The NFC Forum will be running a webcast tomorrow in an attempt to drum up interest in its annual competition, but the competition to NFC itself is attracting more interest. Near Field Communications continues to be a technology looking for a problem to solve, and the annual competitions aren't providing killer applications in …
"Works with almost all colour mobiles"
I like the idea though :/
Bar-code-specialists Masabi and Access IS?
I worked in the barcoding field for almost 10 years and I've never heard of them.
So *no* hardcopy needed at all.
It's not looking good for NFC. And if phones on cameras can read barcodes as well (as I think some of them can) that's the whole loop taken care of.
Amusingly, the proposals for national rail smart-cards also require customers to be given a paper counter-part to each journey sold to them on smartcard, so that they know what tickets they have, and what their seat reservation is, as the smart-card doesn't have a screen. (National Rail Smartcards are not like oyster; you have to configure and buy each ticket in advance, just like the paper tickets used now.)
The government regulator is forcing all new rail franchises to adopt this new ITSO smart card scheme at a projected cost of just shy of a billion pounds in the first year for set-up and operations, more than half of which goes to the smart-card scheme developers as licence, certification and consultancy fees (not hardware).
The DfT's own study shows that even if you ignore set-up costs, the ITSO smartcard scheme cost is vastly larger than the scheme benefits on rail, even if it is fully adopted by the public into regular everyday use. (£88M per year max benefit against £190M per year recurring costs: page 125 of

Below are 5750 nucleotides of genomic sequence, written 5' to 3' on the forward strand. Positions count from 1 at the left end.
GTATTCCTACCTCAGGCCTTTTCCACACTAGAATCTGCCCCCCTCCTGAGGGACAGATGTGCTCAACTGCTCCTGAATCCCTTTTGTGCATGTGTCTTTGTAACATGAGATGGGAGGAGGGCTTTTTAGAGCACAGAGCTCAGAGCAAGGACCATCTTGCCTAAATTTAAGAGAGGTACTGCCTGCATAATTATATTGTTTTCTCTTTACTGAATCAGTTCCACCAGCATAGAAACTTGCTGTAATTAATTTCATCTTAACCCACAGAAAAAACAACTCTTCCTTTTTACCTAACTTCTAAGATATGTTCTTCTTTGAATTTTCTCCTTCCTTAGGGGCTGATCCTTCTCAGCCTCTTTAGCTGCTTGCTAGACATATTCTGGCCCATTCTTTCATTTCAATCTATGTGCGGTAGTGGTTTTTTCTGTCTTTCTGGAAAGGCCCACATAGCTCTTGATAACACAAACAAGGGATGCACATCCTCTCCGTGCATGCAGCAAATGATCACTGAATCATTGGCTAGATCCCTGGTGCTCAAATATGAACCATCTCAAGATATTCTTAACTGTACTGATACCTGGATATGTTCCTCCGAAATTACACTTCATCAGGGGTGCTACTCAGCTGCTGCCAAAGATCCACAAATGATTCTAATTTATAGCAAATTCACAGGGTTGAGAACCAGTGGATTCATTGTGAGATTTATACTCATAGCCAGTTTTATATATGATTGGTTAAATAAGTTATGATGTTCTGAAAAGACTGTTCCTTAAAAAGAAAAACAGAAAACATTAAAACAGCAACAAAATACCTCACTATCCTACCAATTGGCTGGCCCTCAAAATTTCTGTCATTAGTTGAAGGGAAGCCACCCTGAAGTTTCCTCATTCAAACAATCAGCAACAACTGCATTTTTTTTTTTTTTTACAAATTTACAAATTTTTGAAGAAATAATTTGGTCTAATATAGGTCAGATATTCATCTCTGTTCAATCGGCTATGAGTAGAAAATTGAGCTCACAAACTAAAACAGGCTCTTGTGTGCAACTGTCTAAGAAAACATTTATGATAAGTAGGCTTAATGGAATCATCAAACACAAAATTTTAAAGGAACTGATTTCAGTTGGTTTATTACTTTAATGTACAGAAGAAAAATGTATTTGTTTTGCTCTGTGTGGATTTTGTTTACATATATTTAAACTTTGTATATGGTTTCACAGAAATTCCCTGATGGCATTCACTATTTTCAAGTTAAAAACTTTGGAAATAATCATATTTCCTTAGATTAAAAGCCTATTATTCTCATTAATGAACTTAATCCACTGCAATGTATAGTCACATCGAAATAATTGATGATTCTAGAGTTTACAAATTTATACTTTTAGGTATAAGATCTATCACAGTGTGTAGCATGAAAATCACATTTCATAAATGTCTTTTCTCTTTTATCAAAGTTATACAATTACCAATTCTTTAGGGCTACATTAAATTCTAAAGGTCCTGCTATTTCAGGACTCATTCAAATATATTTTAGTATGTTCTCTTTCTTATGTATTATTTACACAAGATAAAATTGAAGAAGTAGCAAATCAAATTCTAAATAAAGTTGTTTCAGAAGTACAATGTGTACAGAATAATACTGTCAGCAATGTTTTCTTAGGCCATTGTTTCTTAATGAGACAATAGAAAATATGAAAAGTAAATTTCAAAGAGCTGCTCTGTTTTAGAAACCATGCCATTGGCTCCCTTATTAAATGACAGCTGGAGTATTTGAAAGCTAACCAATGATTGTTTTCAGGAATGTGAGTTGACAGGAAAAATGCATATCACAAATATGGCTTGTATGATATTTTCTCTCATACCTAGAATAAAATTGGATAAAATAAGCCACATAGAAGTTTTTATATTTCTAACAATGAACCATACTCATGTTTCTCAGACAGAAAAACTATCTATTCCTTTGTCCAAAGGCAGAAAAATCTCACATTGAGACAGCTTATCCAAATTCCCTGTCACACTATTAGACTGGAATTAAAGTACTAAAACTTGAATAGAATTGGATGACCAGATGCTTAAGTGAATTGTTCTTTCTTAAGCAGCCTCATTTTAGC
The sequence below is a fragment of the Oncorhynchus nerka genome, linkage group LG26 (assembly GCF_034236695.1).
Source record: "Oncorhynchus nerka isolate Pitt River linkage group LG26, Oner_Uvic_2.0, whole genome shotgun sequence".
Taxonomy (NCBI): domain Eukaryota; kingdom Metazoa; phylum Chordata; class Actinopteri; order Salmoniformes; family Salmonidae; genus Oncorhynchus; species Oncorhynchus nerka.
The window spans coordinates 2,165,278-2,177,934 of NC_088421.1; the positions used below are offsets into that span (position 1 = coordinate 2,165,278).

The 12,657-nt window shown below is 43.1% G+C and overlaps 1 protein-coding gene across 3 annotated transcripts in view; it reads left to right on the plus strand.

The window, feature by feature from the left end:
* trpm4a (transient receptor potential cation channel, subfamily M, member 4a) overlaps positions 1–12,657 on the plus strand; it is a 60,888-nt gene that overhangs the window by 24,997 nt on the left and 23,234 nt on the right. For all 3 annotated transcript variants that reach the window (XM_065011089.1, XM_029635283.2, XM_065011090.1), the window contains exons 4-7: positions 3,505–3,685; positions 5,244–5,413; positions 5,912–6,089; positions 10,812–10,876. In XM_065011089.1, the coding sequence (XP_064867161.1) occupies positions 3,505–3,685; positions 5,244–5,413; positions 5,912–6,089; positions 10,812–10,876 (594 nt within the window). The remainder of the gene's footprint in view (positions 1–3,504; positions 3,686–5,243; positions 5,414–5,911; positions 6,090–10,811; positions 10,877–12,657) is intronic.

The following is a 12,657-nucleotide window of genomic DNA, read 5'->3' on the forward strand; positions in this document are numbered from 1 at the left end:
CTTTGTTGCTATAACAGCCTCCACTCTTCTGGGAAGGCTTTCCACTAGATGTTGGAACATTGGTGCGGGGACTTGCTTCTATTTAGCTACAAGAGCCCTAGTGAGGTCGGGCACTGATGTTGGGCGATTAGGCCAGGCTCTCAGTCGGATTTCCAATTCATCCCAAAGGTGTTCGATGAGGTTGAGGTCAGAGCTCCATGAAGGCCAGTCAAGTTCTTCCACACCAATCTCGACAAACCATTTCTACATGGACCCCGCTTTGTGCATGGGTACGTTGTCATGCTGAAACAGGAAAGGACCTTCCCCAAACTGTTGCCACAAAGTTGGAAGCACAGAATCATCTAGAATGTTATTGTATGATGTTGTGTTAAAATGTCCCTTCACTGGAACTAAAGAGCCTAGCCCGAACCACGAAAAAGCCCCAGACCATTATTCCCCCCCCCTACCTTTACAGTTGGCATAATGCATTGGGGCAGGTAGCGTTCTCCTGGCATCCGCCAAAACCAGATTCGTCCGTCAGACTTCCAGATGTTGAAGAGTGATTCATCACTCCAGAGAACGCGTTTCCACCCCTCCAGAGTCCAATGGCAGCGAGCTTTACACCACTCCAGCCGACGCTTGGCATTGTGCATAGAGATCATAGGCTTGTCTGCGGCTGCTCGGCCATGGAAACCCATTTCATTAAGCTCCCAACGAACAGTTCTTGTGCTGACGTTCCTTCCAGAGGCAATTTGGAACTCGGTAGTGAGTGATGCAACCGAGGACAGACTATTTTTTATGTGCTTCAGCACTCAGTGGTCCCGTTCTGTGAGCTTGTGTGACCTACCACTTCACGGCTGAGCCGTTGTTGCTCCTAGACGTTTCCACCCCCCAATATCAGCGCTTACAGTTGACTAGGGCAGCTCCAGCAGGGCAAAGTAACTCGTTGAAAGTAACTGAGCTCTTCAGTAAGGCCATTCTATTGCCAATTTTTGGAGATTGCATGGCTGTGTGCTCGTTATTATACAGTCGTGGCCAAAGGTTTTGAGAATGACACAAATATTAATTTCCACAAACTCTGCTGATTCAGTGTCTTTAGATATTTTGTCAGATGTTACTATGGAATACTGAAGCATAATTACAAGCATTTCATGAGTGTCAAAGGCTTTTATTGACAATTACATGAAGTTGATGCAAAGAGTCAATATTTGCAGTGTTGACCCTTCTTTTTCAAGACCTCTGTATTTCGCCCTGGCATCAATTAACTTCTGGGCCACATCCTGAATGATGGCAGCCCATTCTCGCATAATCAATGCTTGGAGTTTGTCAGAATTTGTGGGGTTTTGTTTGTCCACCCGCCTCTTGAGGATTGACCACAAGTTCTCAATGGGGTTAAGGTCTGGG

A great business for the ITSO developers, but is it value for money for the travelling public?
2-D barcodes for ticketing are not new. My rail line, Chiltern, has been using the same system for a couple of years now. Not that I have ever seen anyone use it, but clearly to be useful the technology will be working to very similar performances to the one shown in the video.
The author is missing a huge point about NFC though. 2-D barcodes are just a dumb image to be read, there is no 2-way interaction with the phone to an app or a remote server. NFC allows for a 2-way dialogue which permits a much richer functionality than barcodes could ever hope to achieve. However the big problem for NFC is not the tech, it is establishing the business case. NFC makers are having trouble convincing handset makers to incorporate them onto phone chipsets, because they cost money and telcos want to justify every penny that goes into a handset. At present telcos cannot see a case for spending money on NFC except in small cases like the Orange/Barclays payment card trial. Banks and transport companies don't want to commit because they cannot see an established base of NFC handsets that they can take advantage of. Classic chicken & egg.
NFC's 2-way dialogue
What kind of dialogue will a ticket gate have with an NFC card???
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